This is a painting named The Treachery of Images, painted by the famous surrealist artist René Magritte in 1929. The picture shows a pipe and below it, the words Ceci n’est pas une pipe, which is French for “This is not a pipe”. However, the painting clearly shows a plain pipe. Is Magritte implying that he did not actually draw a pipe? Is the object actually some other clever invention?
What Magritte is saying is that this is not a pipe, but an image of a pipe. The painting is only a realistic representation of a pipe, but it is not real. No matter how hard you try, you will not be able to stuff the pipe and smoke it. Ergo, if Magritte had written “This is a pipe” under the image, he would have been lying.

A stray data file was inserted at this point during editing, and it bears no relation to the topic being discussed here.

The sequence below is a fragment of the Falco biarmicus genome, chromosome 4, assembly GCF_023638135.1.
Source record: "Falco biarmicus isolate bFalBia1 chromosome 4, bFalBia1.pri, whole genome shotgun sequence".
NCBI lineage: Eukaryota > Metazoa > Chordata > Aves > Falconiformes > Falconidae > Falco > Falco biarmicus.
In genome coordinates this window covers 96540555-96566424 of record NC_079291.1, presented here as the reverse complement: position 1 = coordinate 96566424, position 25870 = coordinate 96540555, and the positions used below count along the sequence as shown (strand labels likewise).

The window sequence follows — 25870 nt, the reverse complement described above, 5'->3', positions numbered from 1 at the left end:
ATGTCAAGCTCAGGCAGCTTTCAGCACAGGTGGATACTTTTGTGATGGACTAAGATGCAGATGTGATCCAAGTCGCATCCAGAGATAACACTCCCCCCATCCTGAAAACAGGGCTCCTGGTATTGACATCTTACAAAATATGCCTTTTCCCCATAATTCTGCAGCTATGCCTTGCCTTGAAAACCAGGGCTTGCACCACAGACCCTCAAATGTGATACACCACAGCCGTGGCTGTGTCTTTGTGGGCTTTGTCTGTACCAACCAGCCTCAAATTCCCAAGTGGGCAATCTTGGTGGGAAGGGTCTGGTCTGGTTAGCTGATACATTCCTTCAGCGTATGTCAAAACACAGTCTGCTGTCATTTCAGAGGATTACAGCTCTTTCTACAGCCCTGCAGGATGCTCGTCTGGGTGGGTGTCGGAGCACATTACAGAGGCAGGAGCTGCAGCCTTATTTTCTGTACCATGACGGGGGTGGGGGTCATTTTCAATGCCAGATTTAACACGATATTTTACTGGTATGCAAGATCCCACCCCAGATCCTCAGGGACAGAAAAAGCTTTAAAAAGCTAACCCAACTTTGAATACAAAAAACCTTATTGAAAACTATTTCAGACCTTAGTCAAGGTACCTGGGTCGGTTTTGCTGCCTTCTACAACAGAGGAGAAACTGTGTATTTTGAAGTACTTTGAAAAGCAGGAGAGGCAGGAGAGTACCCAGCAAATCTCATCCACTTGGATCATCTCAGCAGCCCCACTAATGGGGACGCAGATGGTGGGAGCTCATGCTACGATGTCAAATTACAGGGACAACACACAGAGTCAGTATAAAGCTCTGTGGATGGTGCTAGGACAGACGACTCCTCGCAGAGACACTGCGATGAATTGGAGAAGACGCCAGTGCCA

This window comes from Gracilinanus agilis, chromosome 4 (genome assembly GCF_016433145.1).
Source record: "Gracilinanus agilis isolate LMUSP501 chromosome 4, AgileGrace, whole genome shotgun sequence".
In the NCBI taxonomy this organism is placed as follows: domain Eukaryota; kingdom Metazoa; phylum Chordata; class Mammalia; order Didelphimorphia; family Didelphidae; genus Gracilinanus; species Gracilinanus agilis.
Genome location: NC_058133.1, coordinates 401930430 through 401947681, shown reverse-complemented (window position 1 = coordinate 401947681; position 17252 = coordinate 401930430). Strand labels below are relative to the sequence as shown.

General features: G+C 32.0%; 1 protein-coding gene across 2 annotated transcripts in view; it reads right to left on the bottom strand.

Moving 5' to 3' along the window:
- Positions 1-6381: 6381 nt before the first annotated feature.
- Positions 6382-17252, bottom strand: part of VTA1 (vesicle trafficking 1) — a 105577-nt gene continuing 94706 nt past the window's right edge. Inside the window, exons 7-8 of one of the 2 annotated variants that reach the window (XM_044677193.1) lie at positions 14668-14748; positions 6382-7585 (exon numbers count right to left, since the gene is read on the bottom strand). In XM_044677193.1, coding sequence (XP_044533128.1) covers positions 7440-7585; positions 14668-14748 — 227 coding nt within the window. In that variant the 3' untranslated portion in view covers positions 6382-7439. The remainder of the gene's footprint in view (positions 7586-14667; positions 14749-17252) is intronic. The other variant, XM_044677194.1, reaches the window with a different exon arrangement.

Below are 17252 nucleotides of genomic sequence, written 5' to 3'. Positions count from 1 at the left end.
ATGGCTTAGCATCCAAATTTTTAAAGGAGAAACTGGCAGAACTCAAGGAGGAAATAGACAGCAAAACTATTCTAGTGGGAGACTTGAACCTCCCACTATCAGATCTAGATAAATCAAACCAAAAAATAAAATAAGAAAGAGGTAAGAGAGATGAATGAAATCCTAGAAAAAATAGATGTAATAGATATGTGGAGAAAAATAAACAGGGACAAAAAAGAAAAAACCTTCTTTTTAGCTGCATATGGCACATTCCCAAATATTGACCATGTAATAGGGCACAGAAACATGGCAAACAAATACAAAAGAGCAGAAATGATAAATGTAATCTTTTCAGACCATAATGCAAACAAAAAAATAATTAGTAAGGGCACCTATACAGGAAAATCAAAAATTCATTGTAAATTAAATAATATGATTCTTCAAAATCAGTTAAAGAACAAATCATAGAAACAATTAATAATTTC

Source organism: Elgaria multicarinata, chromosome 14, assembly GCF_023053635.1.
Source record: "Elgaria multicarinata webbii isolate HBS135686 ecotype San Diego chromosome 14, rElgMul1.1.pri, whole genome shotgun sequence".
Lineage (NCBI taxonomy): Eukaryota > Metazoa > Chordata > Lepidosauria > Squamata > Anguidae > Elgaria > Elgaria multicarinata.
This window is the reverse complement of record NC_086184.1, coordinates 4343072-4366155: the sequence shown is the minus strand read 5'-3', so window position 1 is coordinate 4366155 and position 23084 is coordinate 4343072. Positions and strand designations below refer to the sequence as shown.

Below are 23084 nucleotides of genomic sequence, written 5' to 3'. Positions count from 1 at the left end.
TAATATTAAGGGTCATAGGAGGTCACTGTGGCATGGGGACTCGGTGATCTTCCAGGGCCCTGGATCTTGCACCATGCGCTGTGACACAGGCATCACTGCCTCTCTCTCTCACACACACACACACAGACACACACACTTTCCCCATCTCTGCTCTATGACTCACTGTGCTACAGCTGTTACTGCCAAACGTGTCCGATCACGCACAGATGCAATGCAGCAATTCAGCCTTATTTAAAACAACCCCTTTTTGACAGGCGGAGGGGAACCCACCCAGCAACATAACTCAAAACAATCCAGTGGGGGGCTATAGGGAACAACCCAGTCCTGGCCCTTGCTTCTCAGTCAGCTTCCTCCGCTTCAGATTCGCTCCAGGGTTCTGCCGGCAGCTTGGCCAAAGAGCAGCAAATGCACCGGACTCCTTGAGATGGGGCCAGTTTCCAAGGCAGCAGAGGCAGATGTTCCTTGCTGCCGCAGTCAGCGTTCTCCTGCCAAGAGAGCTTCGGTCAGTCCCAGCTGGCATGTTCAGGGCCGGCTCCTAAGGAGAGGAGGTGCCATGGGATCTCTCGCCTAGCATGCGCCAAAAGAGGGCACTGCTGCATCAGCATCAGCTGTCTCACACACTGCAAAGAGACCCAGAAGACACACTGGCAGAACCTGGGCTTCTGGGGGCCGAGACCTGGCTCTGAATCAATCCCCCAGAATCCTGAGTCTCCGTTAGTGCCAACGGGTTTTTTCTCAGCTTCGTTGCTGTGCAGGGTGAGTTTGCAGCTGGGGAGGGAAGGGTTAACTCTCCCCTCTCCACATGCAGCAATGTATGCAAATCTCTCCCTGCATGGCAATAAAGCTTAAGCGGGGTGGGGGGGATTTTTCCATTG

Magritte was a master of painting realistic pictures and then changing something subtly (or sometimes obviously) to completely change the context, making the picture very surreal. He knew for a fact that his painting of the pipe and the “paradoxical” subtext would rub people the wrong way because people are predictable in some ways. Without the explanation that it is an image of a pipe, many people will experience cognitive dissonance as they see a pipe, yet something is telling them it is not a pipe. This makes people wonder about what Magritte means, until they either figure it out, ask someone about it, or become angry and insult the painting because they have no idea what it means.